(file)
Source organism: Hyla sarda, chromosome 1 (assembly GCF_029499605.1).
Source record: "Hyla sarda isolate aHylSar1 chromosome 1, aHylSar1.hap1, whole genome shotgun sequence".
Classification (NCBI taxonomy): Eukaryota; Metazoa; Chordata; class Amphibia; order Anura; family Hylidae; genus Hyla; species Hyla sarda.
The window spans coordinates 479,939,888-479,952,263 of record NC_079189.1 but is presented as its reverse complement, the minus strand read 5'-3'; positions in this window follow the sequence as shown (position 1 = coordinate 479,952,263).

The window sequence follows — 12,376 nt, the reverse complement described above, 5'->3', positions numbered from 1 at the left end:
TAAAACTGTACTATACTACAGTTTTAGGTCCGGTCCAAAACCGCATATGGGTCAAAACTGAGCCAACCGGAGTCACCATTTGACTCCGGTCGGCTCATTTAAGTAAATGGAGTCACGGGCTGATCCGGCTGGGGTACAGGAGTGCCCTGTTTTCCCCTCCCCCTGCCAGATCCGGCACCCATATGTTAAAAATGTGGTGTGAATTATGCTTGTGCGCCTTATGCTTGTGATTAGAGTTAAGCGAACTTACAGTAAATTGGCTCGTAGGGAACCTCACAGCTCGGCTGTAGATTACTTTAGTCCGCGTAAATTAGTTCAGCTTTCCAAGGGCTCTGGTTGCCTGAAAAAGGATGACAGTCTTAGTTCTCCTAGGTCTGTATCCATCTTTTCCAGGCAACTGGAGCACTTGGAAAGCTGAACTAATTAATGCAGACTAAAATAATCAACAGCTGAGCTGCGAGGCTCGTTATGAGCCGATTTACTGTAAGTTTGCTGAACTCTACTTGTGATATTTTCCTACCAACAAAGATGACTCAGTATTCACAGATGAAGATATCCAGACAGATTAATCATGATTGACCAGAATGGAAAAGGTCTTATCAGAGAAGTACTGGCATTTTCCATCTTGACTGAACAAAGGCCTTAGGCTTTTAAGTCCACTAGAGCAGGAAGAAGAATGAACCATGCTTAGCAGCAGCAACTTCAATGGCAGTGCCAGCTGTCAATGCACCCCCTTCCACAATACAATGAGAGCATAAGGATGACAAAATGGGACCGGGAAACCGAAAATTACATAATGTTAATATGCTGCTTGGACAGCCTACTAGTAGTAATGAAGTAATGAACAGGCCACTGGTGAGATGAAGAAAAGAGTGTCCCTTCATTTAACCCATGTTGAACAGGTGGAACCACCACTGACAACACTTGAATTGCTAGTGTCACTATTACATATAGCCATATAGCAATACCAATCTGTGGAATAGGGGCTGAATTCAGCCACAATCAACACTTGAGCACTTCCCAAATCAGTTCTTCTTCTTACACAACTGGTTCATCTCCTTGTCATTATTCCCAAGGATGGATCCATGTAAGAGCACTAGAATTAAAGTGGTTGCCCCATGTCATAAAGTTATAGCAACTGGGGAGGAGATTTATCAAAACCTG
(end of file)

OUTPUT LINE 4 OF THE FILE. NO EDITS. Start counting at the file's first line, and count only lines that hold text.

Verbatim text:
The window spans coordinates 479,939,888-479,952,263 of record NC_079189.1 but is presented as its reverse complement, the minus strand read 5'-3'; positions in this window follow the sequence as shown (position 1 = coordinate 479,952,263).